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Yvonne Bailey-Smith On Being An Older Writer, The Language Of Jamaican Patois & The Hidden Traumas Of Migration

It’s a great time to be a black woman author in the UK – and while the publishing industry is still, rightly, criticised for its obsession with “youth”, it’s great to see older black women published as first time authors as well.

One of these women is Yvonne Bailey-Smith, mother, grandmother, former social worker and qualified psychotherapist. Her debut novel, The Day I Fell Off My Island, is a coming-of-age story about Erna Mullings, a young Jamaican girl who grows up with her grandparents in the country before eventually migrating to England to join her mother and siblings.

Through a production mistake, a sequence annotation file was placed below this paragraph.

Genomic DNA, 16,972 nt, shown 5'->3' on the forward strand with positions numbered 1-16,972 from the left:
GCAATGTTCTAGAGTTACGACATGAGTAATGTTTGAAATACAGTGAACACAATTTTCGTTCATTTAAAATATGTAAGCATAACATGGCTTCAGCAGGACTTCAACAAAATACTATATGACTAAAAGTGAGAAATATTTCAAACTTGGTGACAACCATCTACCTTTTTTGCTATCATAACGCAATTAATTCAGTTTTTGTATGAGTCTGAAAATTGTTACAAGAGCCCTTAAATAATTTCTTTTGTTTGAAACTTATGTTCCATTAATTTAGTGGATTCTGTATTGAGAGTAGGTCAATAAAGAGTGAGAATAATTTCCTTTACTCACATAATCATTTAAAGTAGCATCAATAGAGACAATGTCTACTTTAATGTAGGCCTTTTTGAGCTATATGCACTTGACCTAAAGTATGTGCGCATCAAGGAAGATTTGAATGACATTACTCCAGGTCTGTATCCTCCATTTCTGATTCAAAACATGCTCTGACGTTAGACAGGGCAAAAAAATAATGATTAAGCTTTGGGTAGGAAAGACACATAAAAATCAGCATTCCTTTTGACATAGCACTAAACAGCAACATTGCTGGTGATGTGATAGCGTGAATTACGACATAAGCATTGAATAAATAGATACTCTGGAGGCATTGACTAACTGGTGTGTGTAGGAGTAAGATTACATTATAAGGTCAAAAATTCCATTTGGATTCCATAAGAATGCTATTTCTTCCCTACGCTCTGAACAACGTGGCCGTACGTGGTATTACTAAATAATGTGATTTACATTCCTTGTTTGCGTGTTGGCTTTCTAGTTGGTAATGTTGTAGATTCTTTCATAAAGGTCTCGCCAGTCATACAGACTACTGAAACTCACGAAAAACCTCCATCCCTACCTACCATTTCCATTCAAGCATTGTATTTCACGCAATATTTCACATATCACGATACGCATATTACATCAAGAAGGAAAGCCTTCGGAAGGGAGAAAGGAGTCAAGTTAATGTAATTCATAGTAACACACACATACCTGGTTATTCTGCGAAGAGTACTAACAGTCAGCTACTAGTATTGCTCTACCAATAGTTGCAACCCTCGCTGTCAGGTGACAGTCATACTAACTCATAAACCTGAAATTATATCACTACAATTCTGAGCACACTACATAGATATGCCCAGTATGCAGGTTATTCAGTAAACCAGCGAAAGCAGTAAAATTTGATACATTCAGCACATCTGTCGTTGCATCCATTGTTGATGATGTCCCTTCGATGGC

The seeds that became Erna Mullings’ story were planted long ago, when Yvonne was a young 20-year-old working with other young people in London.

“A lot of them were black young people, and there are often a lot of angry confrontations,” Yvonne explains. “We, the youth workers at the time, would go out and try to quell [the argument]. We would march into it and help these young people sort out their gripe, whatever it was, and I began to think a lot then about the journeys of some of these young people in my own journey.”